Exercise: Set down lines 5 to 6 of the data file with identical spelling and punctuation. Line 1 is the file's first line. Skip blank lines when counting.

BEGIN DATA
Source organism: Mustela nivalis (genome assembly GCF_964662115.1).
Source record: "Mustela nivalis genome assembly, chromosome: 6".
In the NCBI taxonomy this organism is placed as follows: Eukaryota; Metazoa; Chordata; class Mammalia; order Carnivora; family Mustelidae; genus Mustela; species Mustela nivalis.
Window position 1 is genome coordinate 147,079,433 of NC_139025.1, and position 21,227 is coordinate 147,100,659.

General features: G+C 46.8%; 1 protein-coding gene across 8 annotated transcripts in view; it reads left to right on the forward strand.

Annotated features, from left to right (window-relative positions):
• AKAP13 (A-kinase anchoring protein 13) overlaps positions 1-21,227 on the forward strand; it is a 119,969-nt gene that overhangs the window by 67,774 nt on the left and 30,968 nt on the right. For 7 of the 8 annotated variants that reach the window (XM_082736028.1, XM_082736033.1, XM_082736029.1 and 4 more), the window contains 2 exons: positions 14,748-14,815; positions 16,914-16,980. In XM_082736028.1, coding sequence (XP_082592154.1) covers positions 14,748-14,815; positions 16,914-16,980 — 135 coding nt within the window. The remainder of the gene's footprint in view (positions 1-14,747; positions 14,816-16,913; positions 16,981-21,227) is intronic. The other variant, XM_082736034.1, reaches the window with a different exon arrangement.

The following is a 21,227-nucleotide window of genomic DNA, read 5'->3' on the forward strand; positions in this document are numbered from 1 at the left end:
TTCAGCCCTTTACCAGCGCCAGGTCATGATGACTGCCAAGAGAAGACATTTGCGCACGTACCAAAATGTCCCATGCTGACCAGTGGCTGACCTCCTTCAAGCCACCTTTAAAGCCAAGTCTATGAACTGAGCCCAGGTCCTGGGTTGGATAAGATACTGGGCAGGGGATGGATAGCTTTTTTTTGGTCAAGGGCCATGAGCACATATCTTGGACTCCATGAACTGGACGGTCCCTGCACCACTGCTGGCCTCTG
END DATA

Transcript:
General features: G+C 46.8%; 1 protein-coding gene across 8 annotated transcripts in view; it reads left to right on the forward strand.

Annotated features, from left to right (window-relative positions):